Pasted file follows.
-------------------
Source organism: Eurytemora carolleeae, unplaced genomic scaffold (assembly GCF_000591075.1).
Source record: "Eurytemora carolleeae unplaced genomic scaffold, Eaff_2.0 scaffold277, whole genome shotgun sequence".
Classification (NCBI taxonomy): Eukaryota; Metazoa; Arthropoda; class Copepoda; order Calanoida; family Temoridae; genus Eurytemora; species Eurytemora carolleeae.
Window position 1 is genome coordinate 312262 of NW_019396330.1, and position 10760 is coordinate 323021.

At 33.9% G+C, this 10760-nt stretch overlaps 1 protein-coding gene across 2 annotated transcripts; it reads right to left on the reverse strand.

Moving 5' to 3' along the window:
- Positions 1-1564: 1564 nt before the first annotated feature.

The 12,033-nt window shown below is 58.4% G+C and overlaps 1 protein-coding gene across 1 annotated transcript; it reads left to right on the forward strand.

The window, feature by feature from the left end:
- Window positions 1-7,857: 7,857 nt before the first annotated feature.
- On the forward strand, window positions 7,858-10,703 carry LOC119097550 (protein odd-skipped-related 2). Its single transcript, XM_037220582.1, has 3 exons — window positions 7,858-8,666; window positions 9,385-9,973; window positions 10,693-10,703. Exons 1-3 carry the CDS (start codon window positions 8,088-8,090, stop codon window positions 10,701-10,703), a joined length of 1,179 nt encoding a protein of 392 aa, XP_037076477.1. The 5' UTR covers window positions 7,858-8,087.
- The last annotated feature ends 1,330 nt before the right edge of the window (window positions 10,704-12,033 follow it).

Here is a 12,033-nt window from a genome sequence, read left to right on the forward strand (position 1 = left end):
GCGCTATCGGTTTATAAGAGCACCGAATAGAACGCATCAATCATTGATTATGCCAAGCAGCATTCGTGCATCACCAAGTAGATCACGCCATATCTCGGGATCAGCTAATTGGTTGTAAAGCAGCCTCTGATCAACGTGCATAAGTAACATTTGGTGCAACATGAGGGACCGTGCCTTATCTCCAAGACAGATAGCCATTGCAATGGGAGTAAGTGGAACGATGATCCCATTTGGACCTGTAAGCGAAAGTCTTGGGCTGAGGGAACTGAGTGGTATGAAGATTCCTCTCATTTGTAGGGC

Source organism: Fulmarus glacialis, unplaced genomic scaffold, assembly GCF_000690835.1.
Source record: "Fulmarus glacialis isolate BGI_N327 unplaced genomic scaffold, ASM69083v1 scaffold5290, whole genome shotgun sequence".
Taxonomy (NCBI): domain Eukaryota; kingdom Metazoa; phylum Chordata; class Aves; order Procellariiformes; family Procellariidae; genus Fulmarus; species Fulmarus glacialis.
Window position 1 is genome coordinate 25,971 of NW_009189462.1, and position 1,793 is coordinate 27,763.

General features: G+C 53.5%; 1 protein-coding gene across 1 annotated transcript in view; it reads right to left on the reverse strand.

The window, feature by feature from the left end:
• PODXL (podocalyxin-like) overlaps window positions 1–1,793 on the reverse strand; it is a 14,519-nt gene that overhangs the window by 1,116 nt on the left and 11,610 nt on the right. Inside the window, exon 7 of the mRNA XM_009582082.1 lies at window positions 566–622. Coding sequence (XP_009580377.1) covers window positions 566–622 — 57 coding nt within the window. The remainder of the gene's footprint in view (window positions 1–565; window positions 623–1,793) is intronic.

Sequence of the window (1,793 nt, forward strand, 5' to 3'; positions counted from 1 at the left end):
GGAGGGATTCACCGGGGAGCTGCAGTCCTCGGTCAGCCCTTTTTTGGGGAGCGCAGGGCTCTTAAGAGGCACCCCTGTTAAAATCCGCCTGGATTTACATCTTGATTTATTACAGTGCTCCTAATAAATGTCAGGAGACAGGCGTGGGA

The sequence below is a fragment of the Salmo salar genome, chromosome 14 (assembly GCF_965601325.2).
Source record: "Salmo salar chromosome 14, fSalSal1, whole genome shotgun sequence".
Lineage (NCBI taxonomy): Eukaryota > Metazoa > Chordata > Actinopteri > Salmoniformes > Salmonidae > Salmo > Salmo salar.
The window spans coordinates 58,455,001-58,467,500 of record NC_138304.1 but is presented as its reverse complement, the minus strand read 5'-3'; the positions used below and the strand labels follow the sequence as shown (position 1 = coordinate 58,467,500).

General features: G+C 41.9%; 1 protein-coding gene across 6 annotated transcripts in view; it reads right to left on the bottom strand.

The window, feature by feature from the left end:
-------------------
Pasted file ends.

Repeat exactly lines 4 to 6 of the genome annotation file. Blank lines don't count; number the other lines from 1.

Window position 1 is genome coordinate 312262 of NW_019396330.1, and position 10760 is coordinate 323021.

At 33.9% G+C, this 10760-nt stretch overlaps 1 protein-coding gene across 2 annotated transcripts; it reads right to left on the reverse strand.

Moving 5' to 3' along the window: